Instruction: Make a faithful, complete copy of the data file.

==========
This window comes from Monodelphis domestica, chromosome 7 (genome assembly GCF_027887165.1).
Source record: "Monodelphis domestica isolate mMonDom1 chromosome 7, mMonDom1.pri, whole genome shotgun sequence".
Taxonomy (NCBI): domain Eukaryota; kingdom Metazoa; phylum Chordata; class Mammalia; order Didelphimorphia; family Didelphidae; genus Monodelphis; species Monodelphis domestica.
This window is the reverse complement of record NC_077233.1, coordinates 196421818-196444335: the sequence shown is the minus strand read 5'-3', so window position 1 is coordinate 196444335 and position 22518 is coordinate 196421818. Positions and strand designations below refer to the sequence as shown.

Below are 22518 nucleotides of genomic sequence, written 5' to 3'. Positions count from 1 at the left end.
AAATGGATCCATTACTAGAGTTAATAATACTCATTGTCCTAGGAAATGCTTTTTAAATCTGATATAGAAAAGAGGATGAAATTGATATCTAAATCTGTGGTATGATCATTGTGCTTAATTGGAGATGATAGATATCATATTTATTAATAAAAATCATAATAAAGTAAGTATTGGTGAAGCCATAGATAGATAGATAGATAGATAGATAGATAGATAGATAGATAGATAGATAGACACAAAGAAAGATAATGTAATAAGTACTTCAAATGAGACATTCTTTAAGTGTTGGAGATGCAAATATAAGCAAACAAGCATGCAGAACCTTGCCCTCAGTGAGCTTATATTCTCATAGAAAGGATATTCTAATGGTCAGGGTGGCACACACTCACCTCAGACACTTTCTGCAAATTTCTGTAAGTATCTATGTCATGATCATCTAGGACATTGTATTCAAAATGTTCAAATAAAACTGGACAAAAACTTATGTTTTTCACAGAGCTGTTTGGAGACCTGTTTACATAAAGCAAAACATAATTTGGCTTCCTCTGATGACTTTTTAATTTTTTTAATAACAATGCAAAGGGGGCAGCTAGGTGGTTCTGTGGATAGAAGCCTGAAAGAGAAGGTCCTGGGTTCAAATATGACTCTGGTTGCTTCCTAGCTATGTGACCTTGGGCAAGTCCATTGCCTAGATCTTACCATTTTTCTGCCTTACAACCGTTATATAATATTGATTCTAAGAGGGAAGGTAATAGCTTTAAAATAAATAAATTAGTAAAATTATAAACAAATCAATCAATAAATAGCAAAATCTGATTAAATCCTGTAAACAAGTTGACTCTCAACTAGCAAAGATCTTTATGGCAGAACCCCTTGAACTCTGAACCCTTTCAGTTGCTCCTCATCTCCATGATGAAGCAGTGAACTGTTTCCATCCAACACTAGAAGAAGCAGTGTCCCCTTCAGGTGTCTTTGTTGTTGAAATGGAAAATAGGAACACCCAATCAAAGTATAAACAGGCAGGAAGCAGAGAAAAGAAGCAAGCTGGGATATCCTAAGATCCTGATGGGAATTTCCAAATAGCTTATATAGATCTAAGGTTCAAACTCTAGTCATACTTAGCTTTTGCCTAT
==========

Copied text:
This window comes from Monodelphis domestica, chromosome 7 (genome assembly GCF_027887165.1).
Source record: "Monodelphis domestica isolate mMonDom1 chromosome 7, mMonDom1.pri, whole genome shotgun sequence".
Taxonomy (NCBI): domain Eukaryota; kingdom Metazoa; phylum Chordata; class Mammalia; order Didelphimorphia; family Didelphidae; genus Monodelphis; species Monodelphis domestica.
This window is the reverse complement of record NC_077233.1, coordinates 196421818-196444335: the sequence shown is the minus strand read 5'-3', so window position 1 is coordinate 196444335 and position 22518 is coordinate 196421818. Positions and strand designations below refer to the sequence as shown.

Below are 22518 nucleotides of genomic sequence, written 5' to 3'. Positions count from 1 at the left end.
AAATGGATCCATTACTAGAGTTAATAATACTCATTGTCCTAGGAAATGCTTTTTAAATCTGATATAGAAAAGAGGATGAAATTGATATCTAAATCTGTGGTATGATCATTGTGCTTAATTGGAGATGATAGATATCATATTTATTAATAAAAATCATAATAAAGTAAGTATTGGTGAAGCCATAGATAGATAGATAGATAGATAGATAGATAGATAGATAGATAGATAGATAGACACAAAGAAAGATAATGTAATAAGTACTTCAAATGAGACATTCTTTAAGTGTTGGAGATGCAAATATAAGCAAACAAGCATGCAGAACCTTGCCCTCAGTGAGCTTATATTCTCATAGAAAGGATATTCTAATGGTCAGGGTGGCACACACTCACCTCAGACACTTTCTGCAAATTTCTGTAAGTATCTATGTCATGATCATCTAGGACATTGTATTCAAAATGTTCAAATAAAACTGGACAAAAACTTATGTTTTTCACAGAGCTGTTTGGAGACCTGTTTACATAAAGCAAAACATAATTTGGCTTCCTCTGATGACTTTTTAATTTTTTTAATAACAATGCAAAGGGGGCAGCTAGGTGGTTCTGTGGATAGAAGCCTGAAAGAGAAGGTCCTGGGTTCAAATATGACTCTGGTTGCTTCCTAGCTATGTGACCTTGGGCAAGTCCATTGCCTAGATCTTACCATTTTTCTGCCTTACAACCGTTATATAATATTGATTCTAAGAGGGAAGGTAATAGCTTTAAAATAAATAAATTAGTAAAATTATAAACAAATCAATCAATAAATAGCAAAATCTGATTAAATCCTGTAAACAAGTTGACTCTCAACTAGCAAAGATCTTTATGGCAGAACCCCTTGAACTCTGAACCCTTTCAGTTGCTCCTCATCTCCATGATGAAGCAGTGAACTGTTTCCATCCAACACTAGAAGAAGCAGTGTCCCCTTCAGGTGTCTTTGTTGTTGAAATGGAAAATAGGAACACCCAATCAAAGTATAAACAGGCAGGAAGCAGAGAAAAGAAGCAAGCTGGGATATCCTAAGATCCTGATGGGAATTTCCAAATAGCTTATATAGATCTAAGGTTCAAACTCTAGTCATACTTAGCTTTTGCCTAT